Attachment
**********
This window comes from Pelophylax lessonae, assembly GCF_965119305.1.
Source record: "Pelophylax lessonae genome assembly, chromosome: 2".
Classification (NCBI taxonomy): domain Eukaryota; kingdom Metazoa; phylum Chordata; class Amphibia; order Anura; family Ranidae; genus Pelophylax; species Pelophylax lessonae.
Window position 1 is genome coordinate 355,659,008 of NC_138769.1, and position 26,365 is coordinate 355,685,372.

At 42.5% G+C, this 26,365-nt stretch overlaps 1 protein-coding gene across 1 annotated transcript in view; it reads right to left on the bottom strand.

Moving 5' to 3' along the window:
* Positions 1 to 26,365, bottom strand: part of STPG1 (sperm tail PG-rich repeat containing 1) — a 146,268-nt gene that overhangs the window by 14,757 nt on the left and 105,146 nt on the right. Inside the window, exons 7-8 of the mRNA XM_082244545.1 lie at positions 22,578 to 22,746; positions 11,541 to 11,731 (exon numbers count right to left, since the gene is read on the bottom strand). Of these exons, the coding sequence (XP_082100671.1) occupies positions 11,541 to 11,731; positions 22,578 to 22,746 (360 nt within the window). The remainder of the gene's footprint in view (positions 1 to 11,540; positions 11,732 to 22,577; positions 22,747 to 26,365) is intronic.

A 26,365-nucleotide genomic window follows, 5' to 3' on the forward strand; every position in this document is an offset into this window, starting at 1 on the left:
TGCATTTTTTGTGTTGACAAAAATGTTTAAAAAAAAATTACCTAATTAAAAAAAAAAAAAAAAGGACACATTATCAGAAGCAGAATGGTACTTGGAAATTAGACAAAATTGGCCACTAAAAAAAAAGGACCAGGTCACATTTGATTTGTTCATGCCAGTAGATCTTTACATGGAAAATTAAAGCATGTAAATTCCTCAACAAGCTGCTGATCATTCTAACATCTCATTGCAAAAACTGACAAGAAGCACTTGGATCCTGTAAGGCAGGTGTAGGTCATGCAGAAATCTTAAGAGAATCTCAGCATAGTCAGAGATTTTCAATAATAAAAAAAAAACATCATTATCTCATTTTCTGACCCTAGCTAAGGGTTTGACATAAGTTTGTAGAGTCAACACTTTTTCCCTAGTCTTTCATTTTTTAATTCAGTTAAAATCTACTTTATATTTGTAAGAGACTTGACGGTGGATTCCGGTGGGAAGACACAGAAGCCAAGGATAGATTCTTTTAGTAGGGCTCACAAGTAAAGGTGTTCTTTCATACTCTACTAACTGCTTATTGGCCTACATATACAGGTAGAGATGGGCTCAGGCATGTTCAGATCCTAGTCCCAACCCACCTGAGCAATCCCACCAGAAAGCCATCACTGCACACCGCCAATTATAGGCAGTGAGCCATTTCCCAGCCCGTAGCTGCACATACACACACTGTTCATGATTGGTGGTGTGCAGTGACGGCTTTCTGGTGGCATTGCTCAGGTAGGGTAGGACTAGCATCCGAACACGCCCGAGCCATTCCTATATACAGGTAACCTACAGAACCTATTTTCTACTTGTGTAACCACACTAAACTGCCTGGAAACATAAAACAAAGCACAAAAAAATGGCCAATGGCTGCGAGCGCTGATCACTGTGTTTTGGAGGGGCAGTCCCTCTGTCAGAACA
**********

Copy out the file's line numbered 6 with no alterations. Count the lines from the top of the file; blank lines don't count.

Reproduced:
Moving 5' to 3' along the window: